5. Create the cluster

In Rancher, go to “Global” and press onto “Add Cluster”. You can see now “Hetzner” as provider.

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Hetzner driver ready to create our cluster!

In this screen we need to give a name to the cluster and specify a node template.

We push in “+” besides the “Choose a Template…

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Add cluster in Hetzner screen

At this moment, Rancher asks us for the API Hetzner token.

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Enter the Hetzner token dialog

Paste the Hetzner token and click “Configure Server”.

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Node template dialog

Specify the properties for the nodes. In our case, we define two templates:

  • Ubuntu 18.04 with CX21 (2 vCPUS / 4 GB RAM) for master node (etcd, control panel)
  • Ubuntu 18.04 with CX31 (2 vCPUS / 8 GB RAM) for worker node (workload pods)

In both cases, select your private network and check “Use private network”.

After that, we can create a cluster as the following:

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  • 1 Master node named “master” with CX21 template based.
  • 1 Worker node named “worker” with CX31 template based.

Press “Create” and the magic starts!

During the process, Rancher will notify you about the events. If you are logged into Hetzer, you can see how automatically the VM are created.

After several minutes… Congrats! Your cluster is up :)

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Master & Comand Panel

6. Configuring your cluster

To use kubectl from your desktop, we download the cluster config directly from Rancher.

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One place to control all your cluster

Click “Kubeconfig file” and then in “donwload”. Save the file into “~/.kube/config”. If you execute “kubectl version” in a terminal you see something similar to:

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Kubectl works perfectly

If all went well it will show the local and cluster versions

Volume class driver

At this moment your pods are ephemeral. If you want to create deployments which use persistent volume, you need to add CSI driver to allocate volumes on demand.

First we create secret where we put Hetzner API token again (replace YOURTOKEN with the real token)

Apply the secret with

kubectl apply -f <secret.yml>

Now we can install the CSI driver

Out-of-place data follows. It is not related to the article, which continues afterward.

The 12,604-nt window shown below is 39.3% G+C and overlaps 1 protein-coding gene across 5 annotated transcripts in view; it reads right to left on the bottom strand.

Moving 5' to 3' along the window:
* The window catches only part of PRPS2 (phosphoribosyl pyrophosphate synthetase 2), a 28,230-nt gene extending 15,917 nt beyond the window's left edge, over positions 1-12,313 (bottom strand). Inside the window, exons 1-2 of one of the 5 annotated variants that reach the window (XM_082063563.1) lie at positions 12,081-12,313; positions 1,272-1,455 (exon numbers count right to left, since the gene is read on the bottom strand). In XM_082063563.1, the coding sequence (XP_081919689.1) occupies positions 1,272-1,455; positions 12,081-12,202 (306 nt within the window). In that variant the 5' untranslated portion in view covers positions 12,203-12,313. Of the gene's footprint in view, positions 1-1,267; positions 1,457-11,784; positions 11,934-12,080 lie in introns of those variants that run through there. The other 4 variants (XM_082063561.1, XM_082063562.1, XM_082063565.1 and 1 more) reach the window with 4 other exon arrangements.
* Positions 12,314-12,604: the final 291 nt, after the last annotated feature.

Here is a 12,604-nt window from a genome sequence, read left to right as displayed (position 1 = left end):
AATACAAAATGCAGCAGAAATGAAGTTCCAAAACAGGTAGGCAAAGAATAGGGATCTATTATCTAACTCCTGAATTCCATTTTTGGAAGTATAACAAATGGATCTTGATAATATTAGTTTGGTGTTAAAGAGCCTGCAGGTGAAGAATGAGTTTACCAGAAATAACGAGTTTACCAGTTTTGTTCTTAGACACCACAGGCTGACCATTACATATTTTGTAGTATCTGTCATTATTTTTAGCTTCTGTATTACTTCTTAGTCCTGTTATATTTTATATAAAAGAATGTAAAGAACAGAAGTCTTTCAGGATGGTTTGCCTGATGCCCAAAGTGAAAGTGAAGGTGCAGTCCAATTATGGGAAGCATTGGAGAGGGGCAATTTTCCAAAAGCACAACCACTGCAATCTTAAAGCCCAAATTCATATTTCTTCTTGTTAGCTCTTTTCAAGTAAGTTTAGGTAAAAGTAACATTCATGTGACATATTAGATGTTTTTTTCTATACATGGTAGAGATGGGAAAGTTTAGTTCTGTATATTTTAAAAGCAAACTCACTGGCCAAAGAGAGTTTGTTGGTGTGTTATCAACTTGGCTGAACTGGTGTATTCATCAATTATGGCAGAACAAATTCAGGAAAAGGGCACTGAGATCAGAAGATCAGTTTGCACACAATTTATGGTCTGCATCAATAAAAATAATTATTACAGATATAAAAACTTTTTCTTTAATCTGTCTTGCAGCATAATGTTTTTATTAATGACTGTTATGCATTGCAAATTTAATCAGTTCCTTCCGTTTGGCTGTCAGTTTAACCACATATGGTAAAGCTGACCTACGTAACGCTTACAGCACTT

kubectl apply -f https://raw.githubusercontent.com/hetznercloud/csi-driver/v1.2.3/deploy/kubernetes/hcloud-csi.yml

Done! Your cluster is ready to persist your data.

Native Load Balancer

Recently (June 2020) Hetzner has added the load balancer service with support for kubernetes. In this post he explained how to create a cluster with support for this balancer.

(Soft) Load Balancer with MetalLB

If you don’t want to use the cloud native Hetzner Load Balance service, you can use the software solution MetalLB.

In other services like as GCP, AWS or Azure, if you need an external IP for your service, the driver automatically creates and assigns a load balancer.

For situations like this, MetalLB was created.

MetalLB lets us to assign automatically an IP address for accessing a service from a manual defined “IP pool”.

The installation and setup is pretty straightforward.

  1. We install it using manifests

2. Get the IP (or IP range) to use (IE: 123.123.123.123) and apply a ConfigMap on the fly. In our case, get the worker’s external IP address.

3. Done!

Now every time you need a load balancer, Kubernetes automatically pick-up an IP address from the pool. In our case, it’ll be always the same.

Conclusion

I hope this post has been useful for you and allows you to experiment with Rancher and Kubernetes easily.

You can continue adding new features like free SSL certificates with Let’s Encrypt.

Related posts

Please, if you liked it give me a round of applause. And if you want to know more about DevOps, Kubernetes, Docker, etc … follow me! KR

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Some claps, pls? Thanks you! :)

Written by

CTO @ Digitalilusion.com & DigitalSecured.net Beyond-Full-stack developer #go #python #kubernetes